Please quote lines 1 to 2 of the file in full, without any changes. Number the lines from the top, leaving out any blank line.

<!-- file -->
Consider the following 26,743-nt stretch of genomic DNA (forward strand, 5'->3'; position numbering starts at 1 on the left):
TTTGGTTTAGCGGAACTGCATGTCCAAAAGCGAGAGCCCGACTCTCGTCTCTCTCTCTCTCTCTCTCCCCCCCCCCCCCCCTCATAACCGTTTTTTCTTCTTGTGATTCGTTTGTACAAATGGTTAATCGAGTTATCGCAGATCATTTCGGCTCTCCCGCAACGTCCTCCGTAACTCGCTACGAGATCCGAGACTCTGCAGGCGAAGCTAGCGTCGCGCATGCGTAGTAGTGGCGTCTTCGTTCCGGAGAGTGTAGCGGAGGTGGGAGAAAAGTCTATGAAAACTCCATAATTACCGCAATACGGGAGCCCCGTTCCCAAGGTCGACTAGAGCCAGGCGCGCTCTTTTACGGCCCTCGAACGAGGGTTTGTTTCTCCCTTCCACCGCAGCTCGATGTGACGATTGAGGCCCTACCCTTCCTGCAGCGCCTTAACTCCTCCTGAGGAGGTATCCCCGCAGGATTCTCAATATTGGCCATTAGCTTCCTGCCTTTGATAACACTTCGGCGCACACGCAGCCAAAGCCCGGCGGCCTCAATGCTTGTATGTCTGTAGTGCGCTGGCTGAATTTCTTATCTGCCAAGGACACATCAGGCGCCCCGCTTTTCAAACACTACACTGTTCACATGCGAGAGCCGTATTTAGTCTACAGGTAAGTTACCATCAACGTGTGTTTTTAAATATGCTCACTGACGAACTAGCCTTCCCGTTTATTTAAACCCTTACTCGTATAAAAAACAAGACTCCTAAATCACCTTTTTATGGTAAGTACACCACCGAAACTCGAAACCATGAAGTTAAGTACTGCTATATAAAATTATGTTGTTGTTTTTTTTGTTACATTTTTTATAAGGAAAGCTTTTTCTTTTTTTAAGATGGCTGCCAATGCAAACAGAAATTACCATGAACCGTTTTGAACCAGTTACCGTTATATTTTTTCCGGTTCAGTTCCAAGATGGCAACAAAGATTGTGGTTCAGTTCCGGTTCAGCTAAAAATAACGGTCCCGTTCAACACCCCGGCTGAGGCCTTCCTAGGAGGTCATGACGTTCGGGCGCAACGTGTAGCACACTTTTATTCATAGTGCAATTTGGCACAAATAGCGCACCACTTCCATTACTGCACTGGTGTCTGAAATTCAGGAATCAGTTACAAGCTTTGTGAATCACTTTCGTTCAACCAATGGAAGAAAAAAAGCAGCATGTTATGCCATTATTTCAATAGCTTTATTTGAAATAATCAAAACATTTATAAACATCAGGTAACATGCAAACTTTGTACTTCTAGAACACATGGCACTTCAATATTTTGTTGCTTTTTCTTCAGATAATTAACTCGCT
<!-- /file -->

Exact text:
Consider the following 26,743-nt stretch of genomic DNA (forward strand, 5'->3'; position numbering starts at 1 on the left):
TTTGGTTTAGCGGAACTGCATGTCCAAAAGCGAGAGCCCGACTCTCGTCTCTCTCTCTCTCTCTCTCCCCCCCCCCCCCCCTCATAACCGTTTTTTCTTCTTGTGATTCGTTTGTACAAATGGTTAATCGAGTTATCGCAGATCATTTCGGCTCTCCCGCAACGTCCTCCGTAACTCGCTACGAGATCCGAGACTCTGCAGGCGAAGCTAGCGTCGCGCATGCGTAGTAGTGGCGTCTTCGTTCCGGAGAGTGTAGCGGAGGTGGGAGAAAAGTCTATGAAAACTCCATAATTACCGCAATACGGGAGCCCCGTTCCCAAGGTCGACTAGAGCCAGGCGCGCTCTTTTACGGCCCTCGAACGAGGGTTTGTTTCTCCCTTCCACCGCAGCTCGATGTGACGATTGAGGCCCTACCCTTCCTGCAGCGCCTTAACTCCTCCTGAGGAGGTATCCCCGCAGGATTCTCAATATTGGCCATTAGCTTCCTGCCTTTGATAACACTTCGGCGCACACGCAGCCAAAGCCCGGCGGCCTCAATGCTTGTATGTCTGTAGTGCGCTGGCTGAATTTCTTATCTGCCAAGGACACATCAGGCGCCCCGCTTTTCAAACACTACACTGTTCACATGCGAGAGCCGTATTTAGTCTACAGGTAAGTTACCATCAACGTGTGTTTTTAAATATGCTCACTGACGAACTAGCCTTCCCGTTTATTTAAACCCTTACTCGTATAAAAAACAAGACTCCTAAATCACCTTTTTATGGTAAGTACACCACCGAAACTCGAAACCATGAAGTTAAGTACTGCTATATAAAATTATGTTGTTGTTTTTTTTGTTACATTTTTTATAAGGAAAGCTTTTTCTTTTTTTAAGATGGCTGCCAATGCAAACAGAAATTACCATGAACCGTTTTGAACCAGTTACCGTTATATTTTTTCCGGTTCAGTTCCAAGATGGCAACAAAGATTGTGGTTCAGTTCCGGTTCAGCTAAAAATAACGGTCCCGTTCAACACCCCGGCTGAGGCCTTCCTAGGAGGTCATGACGTTCGGGCGCAACGTGTAGCACACTTTTATTCATAGTGCAATTTGGCACAAATAGCGCACCACTTCCATTACTGCACTGGTGTCTGAAATTCAGGAATCAGTTACAAGCTTTGTGAATCACTTTCGTTCAACCAATGGAAGAAAAAAAGCAGCATGTTATGCCATTATTTCAATAGCTTTATTTGAAATAATCAAAACATTTATAAACATCAGGTAACATGCAAACTTTGTACTTCTAGAACACATGGCACTTCAATATTTTGTTGCTTTTTCTTCAGATAATTAACTCGCT